Admissions Offices today must inform, guide and even teach parents on what they should analyse when choosing a school.
Today, school admissions offices not only have to select good candidates for their school but also help parents understand the difficult process of selecting the right school for their children. To accomplish this goal, it is necessary to better understand a family’s dynamics: their dreams, ambitions, interactions, needs, and parenting style. First, it is important for parents to understand their children. Secondly, it is essential they understand the school’s curriculum and methodologies. Finally, it is of paramount consequence that the school stresses the importance of having parents actively involved in their child’s education.
All children have unique personalities, depending on a number of factors. Some may be more comfortable in social scenarios while others may be more introverted. Whatever the differences, it is important to recognize that all children have an idiosyncratic set of characteristics that define them and to use those as the blueprint for choosing a school. It is not only pivotal for parents to have a clear picture of the type of school they envision for their children, but also to search for an environment that suits the aforementioned set of unique character traits embedded within every child and supports their healthy growth, both academically and socially.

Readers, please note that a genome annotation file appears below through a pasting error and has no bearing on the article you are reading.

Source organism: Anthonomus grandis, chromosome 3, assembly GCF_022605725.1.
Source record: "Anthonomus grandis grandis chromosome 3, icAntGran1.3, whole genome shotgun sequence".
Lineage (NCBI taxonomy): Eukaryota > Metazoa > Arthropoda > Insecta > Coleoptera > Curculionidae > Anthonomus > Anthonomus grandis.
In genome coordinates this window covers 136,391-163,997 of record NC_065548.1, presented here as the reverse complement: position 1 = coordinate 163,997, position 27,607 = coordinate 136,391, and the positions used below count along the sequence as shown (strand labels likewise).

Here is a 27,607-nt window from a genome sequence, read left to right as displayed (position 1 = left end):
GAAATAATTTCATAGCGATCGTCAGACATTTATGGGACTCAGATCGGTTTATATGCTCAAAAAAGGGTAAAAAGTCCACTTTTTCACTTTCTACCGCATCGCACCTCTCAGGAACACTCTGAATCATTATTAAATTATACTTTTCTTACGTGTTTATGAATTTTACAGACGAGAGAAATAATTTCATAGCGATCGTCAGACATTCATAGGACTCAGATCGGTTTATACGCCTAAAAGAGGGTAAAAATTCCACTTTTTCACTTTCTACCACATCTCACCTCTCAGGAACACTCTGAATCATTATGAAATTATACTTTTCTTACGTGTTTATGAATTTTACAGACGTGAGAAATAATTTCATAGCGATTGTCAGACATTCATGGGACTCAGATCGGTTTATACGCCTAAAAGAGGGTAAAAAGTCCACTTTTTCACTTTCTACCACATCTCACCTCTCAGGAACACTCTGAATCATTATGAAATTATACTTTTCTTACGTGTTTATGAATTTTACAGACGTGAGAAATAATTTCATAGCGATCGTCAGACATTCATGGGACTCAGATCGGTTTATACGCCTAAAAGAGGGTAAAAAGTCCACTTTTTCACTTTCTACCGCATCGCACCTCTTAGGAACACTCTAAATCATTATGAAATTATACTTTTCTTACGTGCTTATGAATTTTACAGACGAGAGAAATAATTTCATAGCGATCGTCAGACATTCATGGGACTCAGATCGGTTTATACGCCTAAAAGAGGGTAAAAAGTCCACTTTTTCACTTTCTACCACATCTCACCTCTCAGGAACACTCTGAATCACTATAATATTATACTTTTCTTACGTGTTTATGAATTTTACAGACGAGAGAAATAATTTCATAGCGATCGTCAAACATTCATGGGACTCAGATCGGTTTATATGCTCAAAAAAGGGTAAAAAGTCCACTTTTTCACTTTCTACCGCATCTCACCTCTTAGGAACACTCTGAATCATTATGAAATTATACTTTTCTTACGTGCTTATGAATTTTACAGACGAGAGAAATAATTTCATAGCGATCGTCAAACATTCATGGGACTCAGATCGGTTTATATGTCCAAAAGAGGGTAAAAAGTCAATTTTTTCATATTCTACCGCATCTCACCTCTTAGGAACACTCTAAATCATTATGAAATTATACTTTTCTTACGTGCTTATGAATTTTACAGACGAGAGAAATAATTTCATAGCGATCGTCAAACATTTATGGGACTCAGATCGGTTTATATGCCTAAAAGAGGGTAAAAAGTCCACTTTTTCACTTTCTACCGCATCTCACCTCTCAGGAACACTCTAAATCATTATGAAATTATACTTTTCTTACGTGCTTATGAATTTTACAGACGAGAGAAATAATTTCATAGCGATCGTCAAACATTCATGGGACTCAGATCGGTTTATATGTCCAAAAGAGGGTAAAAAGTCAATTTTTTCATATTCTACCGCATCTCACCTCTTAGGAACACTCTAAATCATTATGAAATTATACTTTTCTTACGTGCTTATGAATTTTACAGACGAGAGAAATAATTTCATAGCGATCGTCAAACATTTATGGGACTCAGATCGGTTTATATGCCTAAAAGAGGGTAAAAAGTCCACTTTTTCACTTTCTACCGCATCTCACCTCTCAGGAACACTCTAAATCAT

Thanks to the great strides in neuroscience in the last decade or so, new research has uncovered that there are many previously unknown learning differences and that children benefit from personalized learning methods. Because of these advancements, a variety of schools have popped up preaching a sundry of methodologies, priorities, programs and processes to help each child develop along their academic, social, and emotional strengths.
As it relates to school admissions, it is crucial to not only recognize that all children have diverse personality traits but also understand that today’s families are more diverse than past generations and are working more hours, thus spending less time with their children than ever before. This shift in family dynamics is an added pressure when choosing schools because school selection is the ultimate team effort between parents, teachers, and students. Parents who are not in touch with their children’s needs therefore can prove to be a hindrance to the symbiotic process of school selection, leading to unhappy and unsuccessful children who wind up in the wrong school environment.
When we are in contact with families that are searching for the right school, we stress the importance of thoroughly understanding each family’s dynamic, aspirations for their children, and the student’s own interests, desires, and learning style.
Not every school is for every student, so how can parents find the right school for their children?